A portrait of Jean-Jacques Rousseau by Maurice Quentin de La Tour (1753).
In The Social Contract Jean-Jacques Rousseau (b. 1712; pictured) explicates his concept of ‘general will’ (‘volonté générale’). General will is political recognition of common interests between people, a will which transcends their private interests. But how is it possible to go beyond political factions and party politics? Not even Rousseau had an ultimate solution.
We should all be quite familiar with the idea of political will: governments apparently carry it forward in law- and policy-making. Unlike in monarchies and theocracies, in democracies governments attempt to use voting as an indication of this will, say, as opposed to God’s word. But how we demarcate its generality merely from votes is not obvious.
Rousseau quantified general will like this:
And: ‘To be general, a will need not always be unanimous; but every vote must be counted: any exclusion is a breach of generality.’
However, we should be suspicious of Rousseau’s formula here. Why think general will resides in the ‘sum of differences’? Furthermore, though a good voting system may translate majority opinion into common decision-making, it cannot express a transcendent will of people above the political parts. General will cannot be determined by number.
As the United Kingdom exited the EU ‘the will of the people’ was an often-used phrased in British politics. It was used to encapsulate what people had voted for in 2016. But what did they vote for? Brexit was premised on a single referendum, in which 51.89 % of people (26.95 % of the population) voted for the United Kingdom to leave. Then again, if this wasn’t the will of the people, what was? No voting system is perfect. (Matt Dunham/AP)
Rousseau sought a social contract in which the pure referent of politics is an emergent whole of general will—a generic political procedure for a ‘collective being’. General will is a name for the self-belonging of the people to themselves through a social contract; this supreme pact supplements their particular wills without corresponding directly to them.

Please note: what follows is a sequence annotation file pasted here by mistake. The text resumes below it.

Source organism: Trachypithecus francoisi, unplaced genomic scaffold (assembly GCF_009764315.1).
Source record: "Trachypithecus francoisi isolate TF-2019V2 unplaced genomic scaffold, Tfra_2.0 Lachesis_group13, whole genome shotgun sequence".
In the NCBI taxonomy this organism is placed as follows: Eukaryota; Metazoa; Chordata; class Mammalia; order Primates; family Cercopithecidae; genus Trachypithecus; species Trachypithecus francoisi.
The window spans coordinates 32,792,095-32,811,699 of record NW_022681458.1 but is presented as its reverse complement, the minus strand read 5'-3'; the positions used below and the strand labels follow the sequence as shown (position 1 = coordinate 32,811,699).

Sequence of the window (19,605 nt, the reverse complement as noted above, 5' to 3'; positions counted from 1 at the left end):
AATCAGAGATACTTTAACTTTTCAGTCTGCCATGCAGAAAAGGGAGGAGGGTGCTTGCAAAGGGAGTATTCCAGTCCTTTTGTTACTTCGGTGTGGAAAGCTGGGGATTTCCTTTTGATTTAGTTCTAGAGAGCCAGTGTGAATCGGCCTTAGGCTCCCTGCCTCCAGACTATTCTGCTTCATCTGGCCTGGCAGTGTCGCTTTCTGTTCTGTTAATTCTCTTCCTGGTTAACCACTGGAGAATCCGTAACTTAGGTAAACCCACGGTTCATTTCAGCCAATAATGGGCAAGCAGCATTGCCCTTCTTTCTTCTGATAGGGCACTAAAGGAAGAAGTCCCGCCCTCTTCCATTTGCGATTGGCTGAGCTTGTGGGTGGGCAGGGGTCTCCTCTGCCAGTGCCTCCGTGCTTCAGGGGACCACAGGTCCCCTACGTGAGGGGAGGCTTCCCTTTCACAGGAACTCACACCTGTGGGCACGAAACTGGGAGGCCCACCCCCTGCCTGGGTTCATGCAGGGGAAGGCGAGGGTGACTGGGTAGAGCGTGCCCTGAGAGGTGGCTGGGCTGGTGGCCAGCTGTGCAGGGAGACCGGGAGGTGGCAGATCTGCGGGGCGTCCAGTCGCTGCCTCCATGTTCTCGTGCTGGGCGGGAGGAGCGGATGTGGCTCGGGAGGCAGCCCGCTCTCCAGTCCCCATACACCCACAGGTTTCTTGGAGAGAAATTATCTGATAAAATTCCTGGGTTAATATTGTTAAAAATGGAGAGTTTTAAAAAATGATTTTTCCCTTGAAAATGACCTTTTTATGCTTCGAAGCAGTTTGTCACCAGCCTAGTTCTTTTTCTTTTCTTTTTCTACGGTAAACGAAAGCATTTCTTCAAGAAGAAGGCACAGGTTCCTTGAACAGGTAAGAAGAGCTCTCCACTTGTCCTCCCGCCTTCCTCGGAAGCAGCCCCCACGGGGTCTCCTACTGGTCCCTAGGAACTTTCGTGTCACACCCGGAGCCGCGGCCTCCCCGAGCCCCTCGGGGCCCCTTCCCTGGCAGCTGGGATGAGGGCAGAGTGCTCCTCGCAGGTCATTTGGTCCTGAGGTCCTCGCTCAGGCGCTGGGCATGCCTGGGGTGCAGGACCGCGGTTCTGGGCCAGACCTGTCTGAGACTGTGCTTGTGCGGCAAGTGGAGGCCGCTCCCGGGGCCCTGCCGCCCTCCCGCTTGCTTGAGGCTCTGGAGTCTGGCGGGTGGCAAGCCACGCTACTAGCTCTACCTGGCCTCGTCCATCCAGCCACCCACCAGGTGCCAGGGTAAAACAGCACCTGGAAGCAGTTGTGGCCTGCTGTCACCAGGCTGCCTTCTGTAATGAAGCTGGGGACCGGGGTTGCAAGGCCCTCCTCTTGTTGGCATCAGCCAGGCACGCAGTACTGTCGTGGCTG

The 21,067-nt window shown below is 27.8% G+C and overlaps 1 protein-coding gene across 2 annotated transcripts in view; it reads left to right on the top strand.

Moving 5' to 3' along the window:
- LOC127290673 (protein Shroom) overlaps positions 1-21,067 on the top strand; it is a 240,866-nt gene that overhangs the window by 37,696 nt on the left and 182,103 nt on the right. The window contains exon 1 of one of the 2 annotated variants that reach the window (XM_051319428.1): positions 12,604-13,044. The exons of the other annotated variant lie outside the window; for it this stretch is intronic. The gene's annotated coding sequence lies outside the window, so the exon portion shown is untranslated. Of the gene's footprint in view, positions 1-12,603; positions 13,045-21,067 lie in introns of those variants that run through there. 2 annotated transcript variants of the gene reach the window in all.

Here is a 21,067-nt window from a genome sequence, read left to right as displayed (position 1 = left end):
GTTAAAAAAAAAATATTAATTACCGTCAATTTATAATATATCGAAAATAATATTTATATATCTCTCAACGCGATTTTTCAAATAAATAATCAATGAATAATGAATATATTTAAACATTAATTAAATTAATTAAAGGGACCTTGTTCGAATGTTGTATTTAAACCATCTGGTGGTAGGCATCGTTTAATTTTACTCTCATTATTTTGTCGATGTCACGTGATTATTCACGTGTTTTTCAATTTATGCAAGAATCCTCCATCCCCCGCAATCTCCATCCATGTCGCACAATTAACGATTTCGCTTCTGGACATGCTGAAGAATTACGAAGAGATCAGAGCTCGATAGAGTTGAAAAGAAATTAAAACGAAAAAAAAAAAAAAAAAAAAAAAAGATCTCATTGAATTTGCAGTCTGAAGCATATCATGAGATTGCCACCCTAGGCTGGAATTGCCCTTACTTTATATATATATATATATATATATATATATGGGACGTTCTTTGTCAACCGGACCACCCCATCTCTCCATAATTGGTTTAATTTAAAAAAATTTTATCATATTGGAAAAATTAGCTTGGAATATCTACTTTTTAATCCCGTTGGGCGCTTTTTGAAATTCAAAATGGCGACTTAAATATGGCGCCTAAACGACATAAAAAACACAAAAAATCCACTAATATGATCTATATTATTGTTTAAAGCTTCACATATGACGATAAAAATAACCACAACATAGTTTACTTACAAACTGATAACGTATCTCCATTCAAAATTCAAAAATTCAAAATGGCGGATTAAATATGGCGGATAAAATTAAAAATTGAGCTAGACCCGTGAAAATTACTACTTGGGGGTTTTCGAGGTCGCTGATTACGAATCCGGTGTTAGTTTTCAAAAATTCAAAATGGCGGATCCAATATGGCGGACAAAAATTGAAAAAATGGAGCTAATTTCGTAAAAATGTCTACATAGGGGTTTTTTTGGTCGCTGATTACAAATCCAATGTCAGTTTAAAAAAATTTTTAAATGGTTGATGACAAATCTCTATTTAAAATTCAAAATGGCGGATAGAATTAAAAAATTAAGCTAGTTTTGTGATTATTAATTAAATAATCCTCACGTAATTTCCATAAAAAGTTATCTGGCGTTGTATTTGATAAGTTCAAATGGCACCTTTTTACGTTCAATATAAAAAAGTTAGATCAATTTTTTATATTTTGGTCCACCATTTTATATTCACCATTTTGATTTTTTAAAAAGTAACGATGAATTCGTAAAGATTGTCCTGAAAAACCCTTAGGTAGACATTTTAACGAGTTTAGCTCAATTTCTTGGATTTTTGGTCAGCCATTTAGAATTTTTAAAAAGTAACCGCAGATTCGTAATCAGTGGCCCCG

However, here we meet an impasse between particular and general will. How do we take mere majorities into the absolute stipulation of general character in practice?
Salvation of the fatherland
Rousseau writes that general will cannot be represented by governmental representatives: their power represents private interests. They can execute certain functions. However, they cannot handle law, which must be ratified by the people in person.
To avoid the impasse Rousseau sets the scene for dictatorships, which designate ‘for the salvation of the fatherland’ ‘a supreme chief who silences all the laws’. A dictator cannot make laws but they can temporarily abolish the people’s sovereign to protect the constitution the social pact is founded on.
Rousseau was not the only one: other philosophers, such as, Machiavelli, Hobbes (pictured), Hegel, and Nietzsche, showed sympathy towards or directly argued for totalitarian states. (A line engraving by W. Humphrys (1839). Wellcome Collection.)
Is it even remotely feasible for there to be such dutiful statespersons who aren’t tempted by power? Someone should go back in time and take Rousseau on a whistle-stop tour of world politics in the 20th century to see how dictators upheld constitutions. Even today’s politicians act like they enact general will when they don’t.
To quote Douglas Adams’ The Hitchhiker’s Guide to the Galaxy:
‘To summarize: it is a well-known fact that those people who most want to rule people are, ipso facto, those least suited to do it.
‘To summarize the summary: anyone who is capable of getting themselves made President should on no account be allowed to do the job.’
With differences always being present between us, do we accept endless political arguments and weak connections between shoddy voting systems and governments? Or do we entrust a ‘supreme chief’? As always in politics, the choices aren’t flattering.